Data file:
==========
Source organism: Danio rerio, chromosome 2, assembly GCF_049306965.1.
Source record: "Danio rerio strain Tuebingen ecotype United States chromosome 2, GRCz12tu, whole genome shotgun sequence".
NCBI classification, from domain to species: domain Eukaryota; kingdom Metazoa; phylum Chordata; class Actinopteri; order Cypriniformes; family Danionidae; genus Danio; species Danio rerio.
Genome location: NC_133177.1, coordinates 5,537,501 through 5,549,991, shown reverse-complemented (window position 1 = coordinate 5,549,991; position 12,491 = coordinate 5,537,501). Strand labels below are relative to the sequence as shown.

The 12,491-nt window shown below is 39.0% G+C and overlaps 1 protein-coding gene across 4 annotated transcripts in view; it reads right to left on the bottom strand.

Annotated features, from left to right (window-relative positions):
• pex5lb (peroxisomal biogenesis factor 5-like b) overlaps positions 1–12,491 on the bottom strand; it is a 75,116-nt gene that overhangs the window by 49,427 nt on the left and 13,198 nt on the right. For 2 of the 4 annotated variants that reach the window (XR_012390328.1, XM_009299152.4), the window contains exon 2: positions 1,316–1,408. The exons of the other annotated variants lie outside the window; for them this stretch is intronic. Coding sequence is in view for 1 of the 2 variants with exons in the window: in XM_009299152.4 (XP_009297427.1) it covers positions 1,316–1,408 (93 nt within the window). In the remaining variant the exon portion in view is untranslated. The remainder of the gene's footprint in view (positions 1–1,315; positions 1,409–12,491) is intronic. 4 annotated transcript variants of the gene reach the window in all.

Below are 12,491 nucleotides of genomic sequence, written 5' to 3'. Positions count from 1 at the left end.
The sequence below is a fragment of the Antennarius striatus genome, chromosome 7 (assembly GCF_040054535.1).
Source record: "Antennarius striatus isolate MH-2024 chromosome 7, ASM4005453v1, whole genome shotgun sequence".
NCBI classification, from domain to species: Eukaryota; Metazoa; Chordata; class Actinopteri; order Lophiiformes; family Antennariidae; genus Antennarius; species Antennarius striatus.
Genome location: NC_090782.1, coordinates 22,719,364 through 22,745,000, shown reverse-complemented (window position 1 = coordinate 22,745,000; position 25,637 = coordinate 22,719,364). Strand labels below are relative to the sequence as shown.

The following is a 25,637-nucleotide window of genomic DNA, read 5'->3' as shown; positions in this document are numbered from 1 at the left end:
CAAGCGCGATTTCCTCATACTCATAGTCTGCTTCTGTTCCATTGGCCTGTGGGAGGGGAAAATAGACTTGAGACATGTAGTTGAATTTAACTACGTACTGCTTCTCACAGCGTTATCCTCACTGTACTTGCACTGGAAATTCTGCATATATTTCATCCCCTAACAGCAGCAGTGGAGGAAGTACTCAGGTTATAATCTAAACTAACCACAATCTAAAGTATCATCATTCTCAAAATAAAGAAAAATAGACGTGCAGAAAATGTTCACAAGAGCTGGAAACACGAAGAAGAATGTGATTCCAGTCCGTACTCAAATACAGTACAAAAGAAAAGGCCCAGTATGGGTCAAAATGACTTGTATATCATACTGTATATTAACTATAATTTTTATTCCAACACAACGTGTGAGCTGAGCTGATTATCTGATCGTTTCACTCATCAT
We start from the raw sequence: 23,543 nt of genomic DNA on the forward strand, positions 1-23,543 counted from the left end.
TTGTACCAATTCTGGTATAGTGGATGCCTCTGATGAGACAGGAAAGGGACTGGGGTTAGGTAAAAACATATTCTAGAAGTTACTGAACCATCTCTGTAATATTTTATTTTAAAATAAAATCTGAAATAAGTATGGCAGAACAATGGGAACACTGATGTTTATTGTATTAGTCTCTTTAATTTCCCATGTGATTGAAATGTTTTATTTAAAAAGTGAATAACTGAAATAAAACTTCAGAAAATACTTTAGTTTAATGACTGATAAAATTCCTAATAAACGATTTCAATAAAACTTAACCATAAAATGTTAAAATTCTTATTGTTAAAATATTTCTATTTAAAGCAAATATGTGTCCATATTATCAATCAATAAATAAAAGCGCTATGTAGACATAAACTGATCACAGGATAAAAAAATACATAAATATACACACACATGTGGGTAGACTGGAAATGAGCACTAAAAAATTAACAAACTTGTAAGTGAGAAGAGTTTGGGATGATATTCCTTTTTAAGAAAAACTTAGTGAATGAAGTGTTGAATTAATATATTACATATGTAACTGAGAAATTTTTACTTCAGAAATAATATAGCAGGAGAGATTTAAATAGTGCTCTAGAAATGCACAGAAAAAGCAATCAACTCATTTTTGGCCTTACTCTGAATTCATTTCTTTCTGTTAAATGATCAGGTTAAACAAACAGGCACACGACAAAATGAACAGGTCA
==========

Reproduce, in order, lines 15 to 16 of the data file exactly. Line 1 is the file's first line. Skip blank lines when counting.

We start from the raw sequence: 23,543 nt of genomic DNA on the forward strand, positions 1-23,543 counted from the left end.
TTGTACCAATTCTGGTATAGTGGATGCCTCTGATGAGACAGGAAAGGGACTGGGGTTAGGTAAAAACATATTCTAGAAGTTACTGAACCATCTCTGTAATATTTTATTTTAAAATAAAATCTGAAATAAGTATGGCAGAACAATGGGAACACTGATGTTTATTGTATTAGTCTCTTTAATTTCCCATGTGATTGAAATGTTTTATTTAAAAAGTGAATAACTGAAATAAAACTTCAGAAAATACTTTAGTTTAATGACTGATAAAATTCCTAATAAACGATTTCAATAAAACTTAACCATAAAATGTTAAAATTCTTATTGTTAAAATATTTCTATTTAAAGCAAATATGTGTCCATATTATCAATCAATAAATAAAAGCGCTATGTAGACATAAACTGATCACAGGATAAAAAAATACATAAATATACACACACATGTGGGTAGACTGGAAATGAGCACTAAAAAATTAACAAACTTGTAAGTGAGAAGAGTTTGGGATGATATTCCTTTTTAAGAAAAACTTAGTGAATGAAGTGTTGAATTAATATATTACATATGTAACTGAGAAATTTTTACTTCAGAAATAATATAGCAGGAGAGATTTAAATAGTGCTCTAGAAATGCACAGAAAAAGCAATCAACTCATTTTTGGCCTTACTCTGAATTCATTTCTTTCTGTTAAATGATCAGGTTAAACAAACAGGCACACGACAAAATGAACAGGTCA